Just because logging in with your finger is convenient doesn’t mean it’s the best method to use.
Some days ago we told you about increasing your security on sites and in services by using two-factor authentication. More and more services are using this two-factor log in method. They require that you use “something you know” like a PIN or a password, “something you have” like a token app in your smartphone, and even “something you are” like your fingerprints, for instance.
Many top smartphones – starting with iPhone 5s and newer Androids – are moving to fingerprint authentication technology. That means you can unlock your phone using your finger. It’s more convenient than typing a PIN or password because you always have your finger with you (we hope!). And you would think that it is more secure than using a gesture or pattern to unlock it.
Unfortunately, it’s not. Here’s why:
The authentication process requires that a site or a service (or your smartphone) could recognize you for a thing you know: A PIN or a password. This information must be stored in the service server (or hardware) and it must be matched, i.e., the combination of two pieces (generally username and password) must match to allow access to the right person.
Both you and the service must know this secret combination. But that’s the problem; nowadays, a lot of sites and services have been compromised and pairs of username/passwords have been hacked and sold on the black market.
But what about using your fingerprint? It’s the same scenario. The information about your finger and the technology to match your fingerprint is stored in servers. If they are hacked, your exact, and only, information would be in their hands.
It gets worse.
You can change your credentials to log into a site or service, but you can’t just change your finger! Well, most of us have 9 more chances after the first one is compromised, but still - there are more than just 10 services you want to use. You can change your passwords indefinitely, you can use a stronger password, you can use a password generation service - you’ve got the idea… But you don’t have that many choices with your fingerprint.
It gets even worse.
Everything you touch reveals you. You’re publishing your own secret.
Can you imagine banks or stores letting you use your fingerprint to gain access to your account without even a card? Coincidentally, just hours ago a news report was published saying the Royal Bank of Scotland and MasterCard recently made announcements regarding fingerprint authentication services. They announced that customers can log into the banks’ mobile banking app using their fingerprint. It’s interesting that this article says 16- to 24- years olds are driving this decision because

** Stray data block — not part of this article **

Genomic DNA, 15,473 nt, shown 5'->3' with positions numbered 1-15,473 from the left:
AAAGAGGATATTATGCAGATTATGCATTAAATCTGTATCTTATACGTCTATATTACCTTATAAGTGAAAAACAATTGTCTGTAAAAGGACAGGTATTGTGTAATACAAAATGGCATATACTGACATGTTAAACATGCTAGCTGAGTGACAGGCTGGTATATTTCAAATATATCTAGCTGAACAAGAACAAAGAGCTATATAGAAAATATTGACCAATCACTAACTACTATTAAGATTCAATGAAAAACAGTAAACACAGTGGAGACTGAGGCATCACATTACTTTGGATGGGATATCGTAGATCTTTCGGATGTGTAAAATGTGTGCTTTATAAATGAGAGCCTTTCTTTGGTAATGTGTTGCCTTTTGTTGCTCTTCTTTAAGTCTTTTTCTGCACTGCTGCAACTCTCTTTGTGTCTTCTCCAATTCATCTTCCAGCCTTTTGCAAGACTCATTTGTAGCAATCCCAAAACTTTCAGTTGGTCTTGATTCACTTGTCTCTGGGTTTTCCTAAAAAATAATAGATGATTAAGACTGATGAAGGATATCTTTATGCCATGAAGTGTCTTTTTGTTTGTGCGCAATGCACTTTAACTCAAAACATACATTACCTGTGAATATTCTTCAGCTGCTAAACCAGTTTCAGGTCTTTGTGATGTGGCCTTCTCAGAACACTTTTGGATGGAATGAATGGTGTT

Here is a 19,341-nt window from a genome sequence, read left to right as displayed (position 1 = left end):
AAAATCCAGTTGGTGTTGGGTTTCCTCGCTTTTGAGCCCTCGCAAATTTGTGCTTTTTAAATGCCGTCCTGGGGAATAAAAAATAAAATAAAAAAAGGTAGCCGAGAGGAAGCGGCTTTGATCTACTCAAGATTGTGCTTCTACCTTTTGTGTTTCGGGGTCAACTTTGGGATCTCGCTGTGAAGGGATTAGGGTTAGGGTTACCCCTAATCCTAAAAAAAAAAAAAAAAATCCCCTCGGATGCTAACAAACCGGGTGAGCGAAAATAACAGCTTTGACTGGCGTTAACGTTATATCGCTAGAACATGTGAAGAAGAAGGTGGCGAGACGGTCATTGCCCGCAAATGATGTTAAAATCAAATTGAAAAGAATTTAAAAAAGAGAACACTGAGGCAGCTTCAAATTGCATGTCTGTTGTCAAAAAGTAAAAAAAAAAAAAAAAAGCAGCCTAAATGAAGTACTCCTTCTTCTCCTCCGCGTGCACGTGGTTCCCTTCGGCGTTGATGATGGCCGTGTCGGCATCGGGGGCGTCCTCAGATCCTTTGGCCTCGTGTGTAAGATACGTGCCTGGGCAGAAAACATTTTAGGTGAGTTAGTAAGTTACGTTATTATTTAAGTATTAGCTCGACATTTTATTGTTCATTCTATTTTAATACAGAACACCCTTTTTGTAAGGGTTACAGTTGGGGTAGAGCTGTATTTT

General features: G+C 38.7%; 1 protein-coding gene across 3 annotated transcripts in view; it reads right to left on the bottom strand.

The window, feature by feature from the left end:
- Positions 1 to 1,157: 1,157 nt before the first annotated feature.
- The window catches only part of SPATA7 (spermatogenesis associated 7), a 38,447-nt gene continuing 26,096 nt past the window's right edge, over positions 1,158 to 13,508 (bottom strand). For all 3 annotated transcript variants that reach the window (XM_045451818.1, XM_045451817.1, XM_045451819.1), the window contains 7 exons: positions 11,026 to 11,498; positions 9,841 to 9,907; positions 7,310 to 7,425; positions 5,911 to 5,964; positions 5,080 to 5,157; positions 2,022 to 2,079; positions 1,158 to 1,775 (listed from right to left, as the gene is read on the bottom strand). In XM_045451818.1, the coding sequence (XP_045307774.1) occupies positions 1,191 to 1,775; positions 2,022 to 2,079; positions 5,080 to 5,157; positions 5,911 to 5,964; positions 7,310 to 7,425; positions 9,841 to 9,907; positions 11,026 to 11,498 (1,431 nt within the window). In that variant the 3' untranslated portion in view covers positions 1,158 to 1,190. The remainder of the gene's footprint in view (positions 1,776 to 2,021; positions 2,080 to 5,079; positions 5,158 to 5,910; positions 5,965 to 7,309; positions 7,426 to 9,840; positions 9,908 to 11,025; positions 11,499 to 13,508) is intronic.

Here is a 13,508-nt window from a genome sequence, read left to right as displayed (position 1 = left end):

they want to avoid security slowing down the process of making a payment, with 64% of those surveyed saying they found existing security irritating.
This decision by major banks does not give us confidence in the security of the younger generation and their bank accounts. We venture to wonder about the police with their databases full of prints. What could be done with millions of fingerprints stored by the government?
By the end of last year, young researchers from the Chaos Computer Club showed that your fingerprints could be obtained by photos of your hands and from anything you touched. See the full presentation in this YouTube video. If you have the curiosity to see all the video, you’ll see that using your iris could also be simulated with high quality printed photos. At 30:40 starts the iPhone fingerprint hacking. They took 2 days to develop the method and presented it in a few minutes. Amazing and scary.
Here’s another video with a quick summary of the research.
How to make yourself and your phone more secure
This blog is a source of great information. Earlier this month, we shared 14 easy things you can do right now to make your devices more secure. Please read 14 easy tips to protect your smartphones and tablets – Part I and Part II.
As always, make sure your Android device is protected with Avast Mobile Security. Install Avast Mobile Security and Antivirus from the Google Play store, https://play.google.com/store/apps/details?id=com.Avast.android.mobilesecurity
Question of the week: First it was Facebook, then Living Social, then LinkedIn, now Twitter accounts have been hacked. How can I keep my business and personal accounts from being hacked, if the big boys can’t even protect theirs?
You are right. It seems like every week we hear about another major website or an account on a social network being hacked into. Your concern is genuine, because once hackers get in they can not only gain control of your account, but they can also get your email address, passwords, and even get access to your bank account.
There are some steps you can take.